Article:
Free speech is alive and well, judging by a recent debate in the Chamber of the House of Lords involving over 200 young people from across the UK and sponsored by a number of organisations including Newham Sixth Form College (NewVIc) and English PEN, Migrants Organise, Speakers’ Corner Trust and 38 Degrees. The 10th House of Lords Chamber Event on 25 November 2016, chaired by the Lord Speaker, Lord Fowler, discussed the motion: ‘Should there be limits to freedom of speech in the UK?’ with speakers in favour of one of 3 propositions:
1. No limits: speech should be as free as possible. The best counter for harmful speech is debate not censorship.
2. Censor it: We should be able to restrict or censor harmful voices or divisive figures from expressing views that aren’t consistent with our nation’s values.
3. Monitor it: Speech shouldn’t be censored but the government should be allowed to monitor closely what people are saying and intervene if they need to for security reasons.
In the initial vote preceding the debate 86 voted for ‘monitor it’, 79 for ‘no limits’ and 20 for ‘censor it’.
The debate can be viewed in full on Parliament TV here:
10 NewVIc students were in the chamber, 4 of whom spoke: Joelinne Wamba (15:45.10) was a principal speaker, Kier Sharp (16:13.40) gave a scheduled supporting speech and Agnes Thiongo (17:14.00) and Mojolajesu ‘JJ’ Bankole (immediately following Agnes at 17:15.25) were also called to speak in the open debate. All 4 made eloquent and well-considered contributions to the debate which was lively, constructive and respectful. A number of us were watching from the visitors’ gallery; proud of the confident, poised and articulate way our students made their cases. They were certainly not intimidated by the setting or the occasion.
JJ, Keir, Joelinne and Agnes
At a time when public discourse seems to resound with bombastic ‘post-truth’ claims and when marginal voices still have trouble getting through, it was refreshing to hear such a lively, well informed and respectful debate.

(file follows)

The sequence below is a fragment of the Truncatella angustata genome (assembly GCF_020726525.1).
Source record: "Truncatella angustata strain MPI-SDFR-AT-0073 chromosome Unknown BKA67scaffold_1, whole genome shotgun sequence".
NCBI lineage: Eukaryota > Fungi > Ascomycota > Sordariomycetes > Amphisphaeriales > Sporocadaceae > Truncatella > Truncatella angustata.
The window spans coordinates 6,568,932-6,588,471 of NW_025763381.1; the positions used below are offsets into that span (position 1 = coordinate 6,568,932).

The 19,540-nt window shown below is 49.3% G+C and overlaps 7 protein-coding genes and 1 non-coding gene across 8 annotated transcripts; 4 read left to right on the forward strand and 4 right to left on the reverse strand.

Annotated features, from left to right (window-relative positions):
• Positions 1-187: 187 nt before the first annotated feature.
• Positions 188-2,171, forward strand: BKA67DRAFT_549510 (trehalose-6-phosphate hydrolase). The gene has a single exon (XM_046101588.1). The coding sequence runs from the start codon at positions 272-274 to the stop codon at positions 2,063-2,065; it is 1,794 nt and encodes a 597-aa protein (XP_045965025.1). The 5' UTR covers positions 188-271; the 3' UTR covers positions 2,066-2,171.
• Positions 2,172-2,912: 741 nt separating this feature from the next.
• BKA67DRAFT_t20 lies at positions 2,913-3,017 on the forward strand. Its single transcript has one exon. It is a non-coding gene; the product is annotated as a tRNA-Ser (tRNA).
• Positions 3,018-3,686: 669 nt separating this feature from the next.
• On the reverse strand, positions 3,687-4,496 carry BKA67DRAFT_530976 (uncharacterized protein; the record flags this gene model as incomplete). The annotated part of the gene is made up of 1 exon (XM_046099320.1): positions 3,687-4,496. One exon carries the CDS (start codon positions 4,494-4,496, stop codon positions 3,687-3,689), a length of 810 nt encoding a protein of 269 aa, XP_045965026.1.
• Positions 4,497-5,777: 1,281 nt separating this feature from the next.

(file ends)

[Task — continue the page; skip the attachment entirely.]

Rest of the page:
Speaker after speaker extolled the benefits of freedom of speech. Many felt that there should be some constraints while sometimes expressing a reluctance to simply handing the constraining power to governments. Joelinne reminded us that: ‘Free speech is a human right, but the growth of hate speech needs to be guarded against’. Agnes said: ‘silencing voices has consequences; when you stop people saying something, you don’t stop them from thinking it’ and ‘whenever freedom of speech has been embraced, change has taken place’ and she finished with a memorable soundbite: ‘we cannot have a diverse Britain without diverse voices’. Another speaker memorably said: ‘we need to run our country with an open mind and not a closed fist’.
One key terrain of the debate was around how we define hate speech and acceptable offense. Keir warned that ‘not monitoring the internet would be as reckless as not having speed limits.’ JJ argued that: ‘free speech should be used responsibly’ and made the case for checks and balances while recognising that censorship can violate human rights.
Swinging back towards the ‘no limits’ case, Robert Sharp (16:52.13) from English PEN, a global literary network working to defend and promote freedom of expression said: ‘Free speech is a dialogue and no-one gets to have the last word.’
In her contribution, Vicky Seddon (17:18.40) from Speakers’ Corner Trust brilliantly summarized the central challenge: how do we balance the right of free speech with the right to be safe from abuse and harassment. As she pointed out, these rights can’t both be absolute at the same time.
After a 2 hour debate, the final vote was taken and this showed a clear shift towards the ‘no limits’ case which won with 98 votes, followed by ‘monitor it’ with 75 votes and ‘censor it’ down to 16 votes. Lord Fowler commended the participants for their fine speeches, some of which he described as ‘exceptional’, as well as for their ability to stick to the time limits.
This is one of many creative spoken and written word opportunities which have come from our unique partnership with English PEN and we are very grateful for their continuing support for this work. The whole experience of preparing for and contributing to such an activity was truly educational for those who took part and we will build on this with wider discussions of free speech back at college.
Young poets ‘write the wrong’ (with English PEN) June 2015
Young people discuss the future of London March 2016
Young people and the election April 2015